In building his case before the lower courts, Schey brought in expert witnesses such as child psychiatrists who could testify about the harmful impact of school exclusion on the learning progress and development of the students, and criminal justice scholars who warned of a potential increase in juvenile crime if kids were pushed out of the classroom. Two young girls who had been affected by such policies also described their experiences to Judge Woodrow Seals of the Southern District of Texas in Houston, who heard the case. After 24 days, Judge Seals decided in favor of the children, writing, “It is possible to perceive the impact of the creation of a permanent underclass of persons who will live their lives in this country without being able to participate in our society.”

The ruling represented a victory in what had been an uphill battle for Schey and his team, since they were fighting on behalf of 100,000 or more children—a much larger number than had been covered by the earlier Tyler case. “The fact that one could win a case in a very small school district where the impact of enrolling children would be relatively minimal would not answer the question of whether the law was irrational on a statewide level,” Schey says.

The two favorable rulings, which the Fifth Circuit Court of Appeals upheld, were promising, but the fact remained that while the appeals from Texas were pending, the children kept missing out on school. Schey filed an emergency request with the Supreme Court to vacate a stay blocking the immediate enrollment of the children, which the court granted. “It was one of the most important cases I had handled in terms of the impact on thousands and thousands of innocent children,” says Schey. “We were just very lucky. All Texas needed was one more vote and over 100,000 children would have had their lives destroyed.” 

Despite the split decision, even those who voted in the Supreme Court justices agreed that the Texas statute constituted bad public policy. “Were it our business to set the nation’s social policy, I would agree without hesitation that it is senseless for an enlightened society to deprive any children—including illegal aliens—of an elementary education,” Chief Justice Warren Burger wrote in his dissenting opinion. “However, the Constitution does not constitute us as ‘Platonic Guardians’ nor does it vest in this Court the authority to strike down laws because they do not meet our standards of desirable social policy, ‘wisdom’ or ‘common sense.'”

Monolingual Hispanic students raise their hands to answer a question during a class taught in Spanish at Birdwell Elementary School in September 2003 in Tyler, Texas.

Mario Villafuerte/Getty

During the 40 years since the Plyler decision, there have been direct and indirect attempts to undermine it, most recently by Republican Gov. Greg Abbott of Texas, where it all began. In a May interview with the conservative radio program The Joe Pags Show, Abbott said, “Texas already long ago sued the federal government about having to incur the costs of the education program, in a case called Plyler v. Doe and the Supreme Court ruled against us on the issue. I think we will resurrect that case and challenge this issue again, because the expenses are extraordinary. And the times are different than when Plyler v. Doe was issued many decades ago.”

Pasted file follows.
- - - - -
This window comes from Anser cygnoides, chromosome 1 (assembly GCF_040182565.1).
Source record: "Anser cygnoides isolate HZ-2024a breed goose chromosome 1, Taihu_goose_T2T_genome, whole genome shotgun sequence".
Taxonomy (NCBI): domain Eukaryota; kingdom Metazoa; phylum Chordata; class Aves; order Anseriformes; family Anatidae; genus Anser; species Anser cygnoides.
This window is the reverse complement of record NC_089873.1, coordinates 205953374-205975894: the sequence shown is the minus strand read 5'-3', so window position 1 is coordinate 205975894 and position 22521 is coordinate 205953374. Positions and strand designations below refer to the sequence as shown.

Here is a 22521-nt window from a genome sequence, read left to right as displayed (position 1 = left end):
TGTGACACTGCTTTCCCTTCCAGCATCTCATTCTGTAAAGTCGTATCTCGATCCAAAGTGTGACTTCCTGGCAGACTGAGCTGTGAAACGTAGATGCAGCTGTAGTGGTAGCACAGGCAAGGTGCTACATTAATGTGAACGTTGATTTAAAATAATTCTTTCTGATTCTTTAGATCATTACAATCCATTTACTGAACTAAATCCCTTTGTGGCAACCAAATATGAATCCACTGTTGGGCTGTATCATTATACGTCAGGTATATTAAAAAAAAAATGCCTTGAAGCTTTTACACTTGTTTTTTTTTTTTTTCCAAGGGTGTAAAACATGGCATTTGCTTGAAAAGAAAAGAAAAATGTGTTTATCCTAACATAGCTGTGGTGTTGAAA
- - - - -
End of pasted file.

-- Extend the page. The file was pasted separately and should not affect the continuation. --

Immigrant activists and educators immediately repudiated Abbott’s statement, some characterizing it as nothing more than an empty threat aimed at scoring points with voters. “He was throwing out a political dog whistle to appeal to the extreme right who might believe he would really attempt to implement the policy,” says Thomas Saenz, MALDEF’s president and general counsel. “I don’t really believe that Governor Abbott would ever follow through on his threat to attempt to reverse Plyler. No governor really wants thousands of kids on the street, instead of in school, and any politician who precipitates that occurring is doing so at tremendous risk to their political future.” 

The governor may have felt emboldened by the impending overturn of Roe v. Wade by the current Supreme Court conservative supermajority. But unlike the landmark 1974 case that guaranteed the constitutional right to have an abortion, Saenz says, Plyer has actually been codified into federal law by Congress in 1996. “Before you even get to whether the Plyler precedent was correct or not, you have a federal statute that is, in effect, a congressional endorsement of Plyler,” he says. “So they would first have to explain why that statute doesn’t prevent them from violating Plyler even before you get to the Plyler decision behind it. It’s a double barrier that wasn’t present in 1982 and that doesn’t exist in Roe v. Wade.”  

Attempts to challenge Plyler abounded over the years but haven’t survived legal challenges. One of the most egregious attempts took place in California in 1994, when then–Republican Gov. Pete Wilson campaigned for reelection on the infamous anti-immigrant Proposition 187, also known as the “Save Our State” initiative (which some political analysts credit with helping turn California blue). Prop. 187 would have barred undocumented immigrants from attending public schools and accessing non-emergency health care. Voters approved the ballot measure by almost 60 percent, but the courts blocked the implementation of most of it largely based on the Plyler precedent. 

Two years later, Republican Rep. Elton Gallegly of California introduced an amendment to a series of immigration laws known as the Illegal Immigration Reform and Immigrant Responsibility Act, which would allow states to deny public education to undocumented students or charge them tuition—a direct attempt to overturn Plyler v. Doe. The Gallegly amendment passed the House, but President Bill Clinton vowed to veto the bill over its inclusion, and the amendment ultimately was withdrawn.